As Australia’s leading provider of synthetic and medicinal chemistry services, Epichem met the challenges of COVID-19 head on, by protecting its business and employees while supporting the community and launching new innovations.
Founded in Perth in 2003, Epichem creates specialised products and provide technical expertise to customers in more than 40 countries in the pharmaceutical, mining, agriculture, and animal health sectors. It exports 80 per cent of its products and services to the US and Europe, so coronavirus has had a major impact.
In early 2020, when the pandemic hit, the company had to put around A$800,000 worth of international project work on hold indefinitely and halt many internal R&D projects. It faced shortages of essential supplies, and reduced income delayed critical equipment purchases and threatened the business.
Innovation meets community spirit
In response, Epichem launched some exciting COVID-related R&D projects, including partnering with a US-based company to gain IP rights to a carbon- neutral benchtop flow reactor prototype.
This Australian-designed technology converts biomass and waste into valuable products such as ethanol, which is used to make hand sanitiser. Epichem is now raising funding to build one in Australia.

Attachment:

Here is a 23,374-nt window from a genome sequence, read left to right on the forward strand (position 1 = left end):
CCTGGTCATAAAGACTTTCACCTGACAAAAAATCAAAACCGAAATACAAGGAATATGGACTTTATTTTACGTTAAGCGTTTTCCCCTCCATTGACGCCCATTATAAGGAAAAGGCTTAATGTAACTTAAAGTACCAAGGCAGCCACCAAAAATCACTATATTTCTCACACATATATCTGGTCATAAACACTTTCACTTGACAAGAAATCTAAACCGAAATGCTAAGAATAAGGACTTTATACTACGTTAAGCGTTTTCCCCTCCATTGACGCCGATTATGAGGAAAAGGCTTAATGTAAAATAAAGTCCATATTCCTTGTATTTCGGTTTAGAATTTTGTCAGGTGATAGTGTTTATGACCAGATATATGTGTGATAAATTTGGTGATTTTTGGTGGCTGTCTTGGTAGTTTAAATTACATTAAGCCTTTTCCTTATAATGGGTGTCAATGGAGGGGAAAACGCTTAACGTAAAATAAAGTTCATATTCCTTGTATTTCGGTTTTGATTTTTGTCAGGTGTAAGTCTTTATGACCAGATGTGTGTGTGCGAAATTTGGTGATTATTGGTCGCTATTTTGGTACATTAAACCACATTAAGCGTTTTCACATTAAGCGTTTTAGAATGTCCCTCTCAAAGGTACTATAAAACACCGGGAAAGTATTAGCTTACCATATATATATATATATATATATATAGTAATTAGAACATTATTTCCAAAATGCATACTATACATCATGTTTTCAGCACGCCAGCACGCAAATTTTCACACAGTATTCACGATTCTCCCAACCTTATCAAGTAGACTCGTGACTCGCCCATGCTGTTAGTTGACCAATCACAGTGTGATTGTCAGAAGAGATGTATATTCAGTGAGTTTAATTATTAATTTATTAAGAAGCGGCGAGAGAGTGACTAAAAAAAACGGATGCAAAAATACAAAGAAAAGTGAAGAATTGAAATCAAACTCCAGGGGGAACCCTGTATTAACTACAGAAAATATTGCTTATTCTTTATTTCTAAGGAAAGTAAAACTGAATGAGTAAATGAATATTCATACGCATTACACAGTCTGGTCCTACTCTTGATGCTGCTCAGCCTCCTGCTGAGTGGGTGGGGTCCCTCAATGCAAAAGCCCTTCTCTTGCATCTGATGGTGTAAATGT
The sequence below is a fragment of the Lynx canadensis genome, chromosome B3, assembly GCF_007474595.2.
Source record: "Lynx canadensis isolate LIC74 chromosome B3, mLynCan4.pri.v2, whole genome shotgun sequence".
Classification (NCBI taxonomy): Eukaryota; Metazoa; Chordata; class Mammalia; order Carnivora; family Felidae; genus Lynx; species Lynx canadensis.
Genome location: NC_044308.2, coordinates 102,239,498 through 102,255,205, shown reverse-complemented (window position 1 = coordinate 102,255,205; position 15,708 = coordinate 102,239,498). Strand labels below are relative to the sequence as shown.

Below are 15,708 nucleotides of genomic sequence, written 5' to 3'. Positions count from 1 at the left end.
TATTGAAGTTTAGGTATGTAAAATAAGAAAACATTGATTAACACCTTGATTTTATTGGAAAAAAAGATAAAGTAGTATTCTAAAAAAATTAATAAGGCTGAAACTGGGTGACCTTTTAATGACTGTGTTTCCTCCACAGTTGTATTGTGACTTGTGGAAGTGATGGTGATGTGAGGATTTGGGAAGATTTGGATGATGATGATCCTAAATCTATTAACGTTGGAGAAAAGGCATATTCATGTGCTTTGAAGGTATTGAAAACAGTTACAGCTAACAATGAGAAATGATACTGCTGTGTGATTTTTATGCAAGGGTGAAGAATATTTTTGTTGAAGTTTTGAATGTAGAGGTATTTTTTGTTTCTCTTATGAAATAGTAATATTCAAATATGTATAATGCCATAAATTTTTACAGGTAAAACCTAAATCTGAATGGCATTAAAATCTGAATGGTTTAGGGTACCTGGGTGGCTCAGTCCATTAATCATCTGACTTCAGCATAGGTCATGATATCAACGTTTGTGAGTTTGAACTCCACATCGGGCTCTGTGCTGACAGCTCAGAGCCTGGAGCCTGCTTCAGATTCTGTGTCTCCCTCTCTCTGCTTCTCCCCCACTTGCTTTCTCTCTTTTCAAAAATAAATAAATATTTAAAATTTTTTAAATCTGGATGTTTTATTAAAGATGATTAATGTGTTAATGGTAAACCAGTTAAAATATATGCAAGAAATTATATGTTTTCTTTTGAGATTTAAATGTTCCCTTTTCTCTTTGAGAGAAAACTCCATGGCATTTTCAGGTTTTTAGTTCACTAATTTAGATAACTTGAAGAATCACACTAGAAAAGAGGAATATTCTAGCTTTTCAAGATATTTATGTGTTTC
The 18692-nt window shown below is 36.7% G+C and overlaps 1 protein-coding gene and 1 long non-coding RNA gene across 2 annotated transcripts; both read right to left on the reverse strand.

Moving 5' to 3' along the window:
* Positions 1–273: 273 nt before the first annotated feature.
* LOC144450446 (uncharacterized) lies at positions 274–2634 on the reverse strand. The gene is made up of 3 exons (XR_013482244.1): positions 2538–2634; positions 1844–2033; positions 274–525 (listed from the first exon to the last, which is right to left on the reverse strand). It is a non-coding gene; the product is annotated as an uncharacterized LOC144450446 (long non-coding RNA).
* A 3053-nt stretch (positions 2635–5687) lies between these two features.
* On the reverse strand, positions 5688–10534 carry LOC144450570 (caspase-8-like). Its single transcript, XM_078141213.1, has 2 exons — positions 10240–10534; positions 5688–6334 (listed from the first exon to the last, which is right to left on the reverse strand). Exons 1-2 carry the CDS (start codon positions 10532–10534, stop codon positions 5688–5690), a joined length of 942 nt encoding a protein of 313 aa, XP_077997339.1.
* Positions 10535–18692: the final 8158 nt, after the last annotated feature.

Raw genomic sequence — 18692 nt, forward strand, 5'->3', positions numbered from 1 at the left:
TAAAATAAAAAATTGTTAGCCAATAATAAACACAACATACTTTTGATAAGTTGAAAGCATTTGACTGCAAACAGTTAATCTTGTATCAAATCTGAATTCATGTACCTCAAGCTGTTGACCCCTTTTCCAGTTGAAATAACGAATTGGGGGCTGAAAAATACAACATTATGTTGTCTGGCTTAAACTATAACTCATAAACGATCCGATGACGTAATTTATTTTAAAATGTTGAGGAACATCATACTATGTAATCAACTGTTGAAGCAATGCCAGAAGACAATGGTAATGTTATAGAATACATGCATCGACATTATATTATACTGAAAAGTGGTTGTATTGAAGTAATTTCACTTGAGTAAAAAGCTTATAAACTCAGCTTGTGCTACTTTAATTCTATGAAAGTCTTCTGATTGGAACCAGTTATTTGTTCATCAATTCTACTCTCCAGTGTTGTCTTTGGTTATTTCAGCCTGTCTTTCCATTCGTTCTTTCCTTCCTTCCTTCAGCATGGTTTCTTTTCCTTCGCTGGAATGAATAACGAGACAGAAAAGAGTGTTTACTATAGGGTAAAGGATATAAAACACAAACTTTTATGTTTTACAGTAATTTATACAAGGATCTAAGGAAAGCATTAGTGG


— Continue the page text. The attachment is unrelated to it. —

The company is also partnering with the WA Government to develop dyed hand sanitisers that show which parts of your hands are not sanitised, and a ‘smart- surface’ spray that destabilises the COVID-19 virus on hospital surfaces.
To keep its business afloat, Epichem leveraged its global supply chain network to secure six months of critical supplies and invested in equipment with leasing arrangements and accessed government support initiatives to manage cash flow. Staff work from purpose-built laboratories, so Epichem introduced COVID-safe practices and donated hand sanitiser to staff and their families. Regular communication was key, with daily COVID updates sent out.
“During situations like this, leadership comes to the fore,” says Colin La Galia, Chief Executive Officer. “It was important to give the team confidence that the leadership team was taking steps to protect the business and also to protect them.”
Through all this change and business uncertainty, Epichem was aware that health and aged care organisations were facing shortages of hand sanitiser, so the company donated thousands of bottles.
“I remember going to one cancer organisation and I was welcomed with tears because they were down to two bottles,” says Colin. “What really hit home was the importance of the community coming together.”
When local gin distilleries reached out to Epichem for help, Colin and the chemistry team didn’t hesitate. They provided free advice on converting gin into ethanol and then into sanitisers, so these small businesses could continue to earn revenue and keep their staff.
“COVID has hurt Epichem: projects are on hold, cash flow is tight,” says Colin. “But we’re still discovering novel drugs for patients, still supporting our community, still making a difference by being the difference.
“To face the challenges of 2020, adaptation is key. Small businesses cannot stop at plan B or C, but must be prepared with a robust, multi-faceted risk mitigation strategy. Focus on what can be controlled and plan for every conceivable eventuality.”